Bisnow Chicago Architecture & Design Summit
At Bisnow’s 2023 Chicago Architecture & Design Summit, the topic of the day was engagement. How can designers create engaging workplaces for a workforce that is reluctant to return to the office? How can they use data to shape their design around employee engagement? How can architects design private spaces that also engage the public?
Corgan’s interior design project manager Emily Frazer-Smith participated in the Designing for Chicago’s Future panel, which focused on the future of Chicago’s buildings as well as the challenges that designers face in creating spaces that provide interest, security, and wellness while also meeting city requirements and engaging the public to create lively neighborhoods. Panel members discussed the influence designers see from commercial real estate developers, hybrid work policies, and historic preservation guidelines.
Change in Rhythm
The Chicago Loop was particularly impacted when remote work was suddenly the only option for most office workers. Foot traffic slowed. Popular coffee shops had open seats. Now that remote work is being moved back to hybrid or full-time in-person work, employers, developers, and designers are trying to figure out the best model to support the new era and rhythm of work. While office extras like snacks or happy hours have long been held as a favorite perk of coming back to the office, Emily pointed out that – coming out of a pandemic – workplaces need to provide peace of mind about safety if they are going to be successful. By adding enhanced air filtration, alert systems, and allowing people to work from home if they are under the weather, employers can help returning workers feel more comfortable in the office. Developers can also seek certifications to demonstrate to their tenants and visitors that they have gone the extra mile in providing the safety and prioritizing wellness so employees are at their best and can focus on the work at hand. For example, Corgan is assisting Granite Properties in getting Fitwel certifications for 20 of the buildings in their portfolio across the country, showing their commitment to healthy environments for end users.
Metrics for success
The panel also reviewed the metrics being used to evaluate the success of new design methodologies. In the context of workplace design, Emily shared that seat sensor technology can be used to help clients better allocate their space using data-driven design. By tracking what seats are used, designers can provide heads-down areas, small meeting areas, and conference rooms that best suit employees’ needs. Corgan applied this technology in the design for the new headquarters of a global financial institution: by letting the design of the workplace be determined by the workers, rather than forcing a one-size-fits all program, designers are able to create a more user-centric, intuitive experience. The result for the financial institution’s new office was a focus on community areas to provide space for employees to collaborate, improving transparency and trust, and largely unassigned workstations to encourage movement and interaction between groups.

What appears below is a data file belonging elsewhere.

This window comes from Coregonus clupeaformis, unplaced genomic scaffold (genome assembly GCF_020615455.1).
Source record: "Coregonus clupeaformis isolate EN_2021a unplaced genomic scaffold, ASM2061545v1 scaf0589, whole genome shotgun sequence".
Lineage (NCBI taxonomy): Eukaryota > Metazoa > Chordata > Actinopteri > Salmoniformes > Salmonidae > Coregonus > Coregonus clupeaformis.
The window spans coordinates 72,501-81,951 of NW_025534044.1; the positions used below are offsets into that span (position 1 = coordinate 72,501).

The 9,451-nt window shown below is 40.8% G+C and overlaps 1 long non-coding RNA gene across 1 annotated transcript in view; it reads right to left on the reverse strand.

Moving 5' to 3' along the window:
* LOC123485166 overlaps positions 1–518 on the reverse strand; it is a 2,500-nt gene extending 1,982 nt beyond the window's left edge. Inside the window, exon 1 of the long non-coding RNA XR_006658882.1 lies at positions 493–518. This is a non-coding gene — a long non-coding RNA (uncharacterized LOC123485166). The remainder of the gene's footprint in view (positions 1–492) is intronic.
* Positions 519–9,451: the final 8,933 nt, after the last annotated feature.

Blurring the line between public and private
Creating spaces that serve clients’ needs while also engaging the public at the ground level was another topic of discussion. While this has been done very effectively in Chicago’s West Loop and Fulton Market neighborhoods, the high-rise filled, office-heavy loop hasn’t seen the same success. To get clients on-board with activating private areas for public use, Emily proposed reframing the way we think about the boundary between the two – bringing the public into areas like the Loop benefits retail and restaurants which in turn keeps those neighborhood amenities in business and accessible to employees. Drawing on the success of Harwood 14—a case study in Dallas on activating a neighborhood and streetscape—the building incorporates ground-level restaurants and an open, transparent atrium to blur the line between the private office building and the vibrant, walkable neighborhood surrounding it.
As Chicago looks toward the future of commercial architecture and design, it is clear that the old standard model won’t work. Prioritizing safety and wellness, focusing on user-centric programming, and incorporating individual buildings into their neighborhoods are key to meeting the needs (and wants) of the new hybrid workforce – and designers are ready to take on this new challenge with creative solutions.